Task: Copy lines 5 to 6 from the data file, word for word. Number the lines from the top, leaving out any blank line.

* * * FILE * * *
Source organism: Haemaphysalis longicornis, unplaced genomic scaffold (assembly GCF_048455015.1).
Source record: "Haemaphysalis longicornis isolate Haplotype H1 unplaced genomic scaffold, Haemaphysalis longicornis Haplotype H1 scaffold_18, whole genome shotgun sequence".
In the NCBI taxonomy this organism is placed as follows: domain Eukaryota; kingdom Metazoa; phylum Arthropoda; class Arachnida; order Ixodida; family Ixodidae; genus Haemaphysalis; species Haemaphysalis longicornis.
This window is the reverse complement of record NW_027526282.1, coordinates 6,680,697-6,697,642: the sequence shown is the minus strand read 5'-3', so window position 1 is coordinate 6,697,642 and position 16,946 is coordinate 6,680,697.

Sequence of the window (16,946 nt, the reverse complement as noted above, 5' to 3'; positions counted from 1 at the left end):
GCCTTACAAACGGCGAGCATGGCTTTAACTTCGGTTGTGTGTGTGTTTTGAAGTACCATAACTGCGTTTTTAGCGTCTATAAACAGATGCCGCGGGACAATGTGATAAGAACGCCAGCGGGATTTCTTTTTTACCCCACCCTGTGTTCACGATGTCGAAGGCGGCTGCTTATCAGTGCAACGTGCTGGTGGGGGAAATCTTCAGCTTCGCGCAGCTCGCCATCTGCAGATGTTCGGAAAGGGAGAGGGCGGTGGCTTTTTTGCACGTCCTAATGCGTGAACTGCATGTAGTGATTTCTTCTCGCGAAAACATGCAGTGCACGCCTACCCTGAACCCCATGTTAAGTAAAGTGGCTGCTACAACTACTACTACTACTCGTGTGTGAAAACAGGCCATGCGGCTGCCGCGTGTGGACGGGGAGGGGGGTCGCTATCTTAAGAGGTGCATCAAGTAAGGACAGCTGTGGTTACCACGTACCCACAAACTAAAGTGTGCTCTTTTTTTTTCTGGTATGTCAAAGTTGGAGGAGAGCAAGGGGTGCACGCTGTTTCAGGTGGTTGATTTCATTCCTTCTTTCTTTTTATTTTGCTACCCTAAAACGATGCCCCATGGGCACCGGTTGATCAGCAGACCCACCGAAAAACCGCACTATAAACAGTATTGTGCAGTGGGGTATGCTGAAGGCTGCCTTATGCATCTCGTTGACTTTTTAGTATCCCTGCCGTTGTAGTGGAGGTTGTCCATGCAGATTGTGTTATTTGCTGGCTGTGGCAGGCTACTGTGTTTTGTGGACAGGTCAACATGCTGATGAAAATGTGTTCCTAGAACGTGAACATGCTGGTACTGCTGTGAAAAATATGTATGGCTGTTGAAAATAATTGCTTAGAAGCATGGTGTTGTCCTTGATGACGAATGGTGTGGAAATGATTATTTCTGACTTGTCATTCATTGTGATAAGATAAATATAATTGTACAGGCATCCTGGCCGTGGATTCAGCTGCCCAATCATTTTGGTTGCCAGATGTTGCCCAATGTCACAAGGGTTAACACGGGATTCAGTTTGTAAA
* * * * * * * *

Sequence of the window (16,946 nt, the reverse complement as noted above, 5' to 3'; positions counted from 1 at the left end):
GCCTTACAAACGGCGAGCATGGCTTTAACTTCGGTTGTGTGTGTGTTTTGAAGTACCATAACTGCGTTTTTAGCGTCTATAAACAGATGCCGCGGGACAATGTGATAAGAACGCCAGCGGGATTTCTTTTTTACCCCACCCTGTGTTCACGATGTCGAAGGCGGCTGCTTATCAGTGCAACGTGCTGGTGGGGGAAATCTTCAGCTTCGCGCAGCTCGCCATCTGCAGATGTTCGGAAAGGGAGAGGGCGGTGGCTTTTTTGCACGTCCTAATGCGTGAACTGCATGTAGTGATTTCTTCTCGCGAAAACATGCAGTGCACGCCTACCCTGAACCCCATGTTAAGTAAAGTGGCTGCTACAACTACTACTACTACTCGTGTGTGAAAACAGGCCATGCGGCTGCCGCGTGTGGACGGGGAGGGGGGTCGCTATCTTAAGAGGTGCATCAAGTAAGGACAGCTGTGGTTACCACGTACCCACAAACTAAAGTGTGCTCTTTTTTTTTCTGGTATGTCAAAGTTGGAGGAGAGCAAGGGGTGCACGCTGTTTCAGGTGGTTGATTTCATTCCTTCTTTCTTTTTATTTTGCTACCCTAAAACGATGCCCCATGGGCACCGGTTGATCAGCAGACCCACCGAAAAACCGCACTATAAACAGTATTGTGCAGTGGGGTATGCTGAAGGCTGCCTTATGCATCTCGTTGACTTTTTAGTATCCCTGCCGTTGTAGTGGAGGTTGTCCATGCAGATTGTGTTATTTGCTGGCTGTGGCAGGCTACTGTGTTTTGTGGACAGGTCAACATGCTGATGAAAATGTGTTCCTAGAACGTGAACATGCTGGTACTGCTGTGAAAAATATGTATGGCTGTTGAAAATAATTGCTTAGAAGCATGGTGTTGTCCTTGATGACGAATGGTGTGGAAATGATTATTTCTGACTTGTCATTCATTGTGATAAGATAAATATAATTGTACAGGCATCCTGGCCGTGGATTCAGCTGCCCAATCATTTTGGTTGCCAGATGTTGCCCAATGTCACAAGGGTTAACACGGGATTCAGTTTGTAAA